When violent conflict flares up, forced migration often follows. Ethnographic data shows that forced migrants remain attached to their places of origin and often express a desire to return once conflict has abated, be it after weeks, months, or years. Conversely, peacebuilders in the homeland have not effectively integrated displaced persons within their strategic programming. This is cause for concern considering the literature connecting the collapse of fragile peace to ‘refugee spoilers.’ There is a critical gap in peacebuilders’ commitment to understanding refugees’ needs and claims, and the implications these pose on peace stability following repatriation. This article argues that ethnography of refugees still living in exile can generate rich datasets useful to the development of peacebuilding programming. More than this, it proposes a methodology — ethnographic mapping — that can collect both spatial (maps) and narrative (descriptions) information in tandem and across cultural groups living in refugee camps.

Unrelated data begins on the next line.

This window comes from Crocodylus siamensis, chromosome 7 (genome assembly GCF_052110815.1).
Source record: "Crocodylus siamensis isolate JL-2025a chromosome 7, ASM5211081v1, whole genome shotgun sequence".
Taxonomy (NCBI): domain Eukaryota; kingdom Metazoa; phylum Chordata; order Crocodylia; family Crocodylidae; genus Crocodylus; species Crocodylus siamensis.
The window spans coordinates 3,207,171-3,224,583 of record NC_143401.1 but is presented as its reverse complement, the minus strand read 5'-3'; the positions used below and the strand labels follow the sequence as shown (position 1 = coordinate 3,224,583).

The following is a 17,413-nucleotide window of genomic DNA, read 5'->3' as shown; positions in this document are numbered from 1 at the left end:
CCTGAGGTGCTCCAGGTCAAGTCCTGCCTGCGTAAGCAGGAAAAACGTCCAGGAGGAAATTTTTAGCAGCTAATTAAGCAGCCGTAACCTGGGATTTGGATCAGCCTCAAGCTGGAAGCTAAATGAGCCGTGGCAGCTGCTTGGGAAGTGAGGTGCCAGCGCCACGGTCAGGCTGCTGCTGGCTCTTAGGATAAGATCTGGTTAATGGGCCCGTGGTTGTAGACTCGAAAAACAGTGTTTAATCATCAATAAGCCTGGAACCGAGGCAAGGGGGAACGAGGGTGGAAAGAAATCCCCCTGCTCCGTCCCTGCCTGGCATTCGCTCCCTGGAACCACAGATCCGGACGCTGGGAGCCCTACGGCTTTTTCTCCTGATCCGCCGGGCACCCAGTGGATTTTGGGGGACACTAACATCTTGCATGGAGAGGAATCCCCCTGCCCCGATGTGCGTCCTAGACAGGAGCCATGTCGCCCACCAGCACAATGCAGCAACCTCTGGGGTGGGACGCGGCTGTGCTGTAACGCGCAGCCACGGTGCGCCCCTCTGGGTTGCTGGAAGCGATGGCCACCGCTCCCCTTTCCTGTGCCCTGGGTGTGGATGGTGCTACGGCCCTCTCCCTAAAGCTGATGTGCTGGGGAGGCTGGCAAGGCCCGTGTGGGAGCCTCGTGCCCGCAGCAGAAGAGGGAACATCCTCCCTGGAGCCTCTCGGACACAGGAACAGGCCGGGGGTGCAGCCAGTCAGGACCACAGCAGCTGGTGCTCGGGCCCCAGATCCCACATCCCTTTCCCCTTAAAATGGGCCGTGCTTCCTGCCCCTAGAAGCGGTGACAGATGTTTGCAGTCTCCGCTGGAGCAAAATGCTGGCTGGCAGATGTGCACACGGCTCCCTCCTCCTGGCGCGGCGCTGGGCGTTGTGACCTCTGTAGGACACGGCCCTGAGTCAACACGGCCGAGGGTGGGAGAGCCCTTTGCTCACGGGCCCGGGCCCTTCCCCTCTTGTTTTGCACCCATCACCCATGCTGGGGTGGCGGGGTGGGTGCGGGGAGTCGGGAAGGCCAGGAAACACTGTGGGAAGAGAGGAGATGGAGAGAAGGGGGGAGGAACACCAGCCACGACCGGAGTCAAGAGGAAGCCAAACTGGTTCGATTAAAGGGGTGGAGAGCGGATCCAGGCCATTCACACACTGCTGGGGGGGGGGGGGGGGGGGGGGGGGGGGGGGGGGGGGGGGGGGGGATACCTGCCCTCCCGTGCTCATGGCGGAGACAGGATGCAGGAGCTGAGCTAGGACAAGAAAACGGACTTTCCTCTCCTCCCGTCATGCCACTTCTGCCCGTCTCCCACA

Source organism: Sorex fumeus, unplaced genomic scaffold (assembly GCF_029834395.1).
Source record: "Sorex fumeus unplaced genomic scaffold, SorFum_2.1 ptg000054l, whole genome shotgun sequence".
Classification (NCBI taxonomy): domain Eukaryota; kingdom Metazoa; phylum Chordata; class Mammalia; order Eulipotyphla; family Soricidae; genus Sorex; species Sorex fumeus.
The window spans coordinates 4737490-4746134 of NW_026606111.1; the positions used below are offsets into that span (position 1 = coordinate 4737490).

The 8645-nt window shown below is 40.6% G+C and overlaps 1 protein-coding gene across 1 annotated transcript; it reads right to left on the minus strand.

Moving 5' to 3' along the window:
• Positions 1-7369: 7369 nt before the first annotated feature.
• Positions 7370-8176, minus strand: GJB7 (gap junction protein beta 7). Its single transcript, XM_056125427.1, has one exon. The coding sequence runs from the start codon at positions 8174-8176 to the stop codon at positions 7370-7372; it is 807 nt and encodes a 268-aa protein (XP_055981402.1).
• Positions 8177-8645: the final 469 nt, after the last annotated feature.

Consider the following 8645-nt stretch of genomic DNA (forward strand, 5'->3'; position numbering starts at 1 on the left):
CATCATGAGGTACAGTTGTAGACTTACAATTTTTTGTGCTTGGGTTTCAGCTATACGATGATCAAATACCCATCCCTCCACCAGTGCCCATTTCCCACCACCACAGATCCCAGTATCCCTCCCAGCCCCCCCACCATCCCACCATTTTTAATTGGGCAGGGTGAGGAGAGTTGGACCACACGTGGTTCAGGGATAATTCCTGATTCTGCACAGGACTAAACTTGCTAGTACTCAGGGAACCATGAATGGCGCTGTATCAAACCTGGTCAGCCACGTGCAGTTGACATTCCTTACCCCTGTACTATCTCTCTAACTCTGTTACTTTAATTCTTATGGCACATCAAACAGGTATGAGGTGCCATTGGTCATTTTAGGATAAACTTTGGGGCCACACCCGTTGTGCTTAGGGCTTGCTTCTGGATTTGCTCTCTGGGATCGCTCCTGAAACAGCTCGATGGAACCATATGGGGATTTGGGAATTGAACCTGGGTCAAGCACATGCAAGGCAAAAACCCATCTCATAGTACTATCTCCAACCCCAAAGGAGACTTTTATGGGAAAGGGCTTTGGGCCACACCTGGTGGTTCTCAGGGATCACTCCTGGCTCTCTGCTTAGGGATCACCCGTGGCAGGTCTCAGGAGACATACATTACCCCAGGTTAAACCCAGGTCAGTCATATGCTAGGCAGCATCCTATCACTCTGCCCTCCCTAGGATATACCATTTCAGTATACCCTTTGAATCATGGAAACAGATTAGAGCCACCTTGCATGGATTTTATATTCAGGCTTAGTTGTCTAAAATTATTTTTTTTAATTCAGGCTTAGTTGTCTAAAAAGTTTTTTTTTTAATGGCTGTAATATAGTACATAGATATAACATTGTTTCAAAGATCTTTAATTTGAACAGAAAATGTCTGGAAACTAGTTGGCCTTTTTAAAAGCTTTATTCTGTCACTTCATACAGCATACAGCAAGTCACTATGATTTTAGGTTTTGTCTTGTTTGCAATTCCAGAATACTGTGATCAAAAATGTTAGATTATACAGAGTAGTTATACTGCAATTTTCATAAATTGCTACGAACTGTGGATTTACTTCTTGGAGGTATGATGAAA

Parent, N., 2020. From Exile to Homeland Return: Ethnographic Mapping to Inform Peacebuilding from Afar. Stability: International Journal of Security and Development, 9(1), p.7. DOI: http://doi.org/10.5334/sta.772
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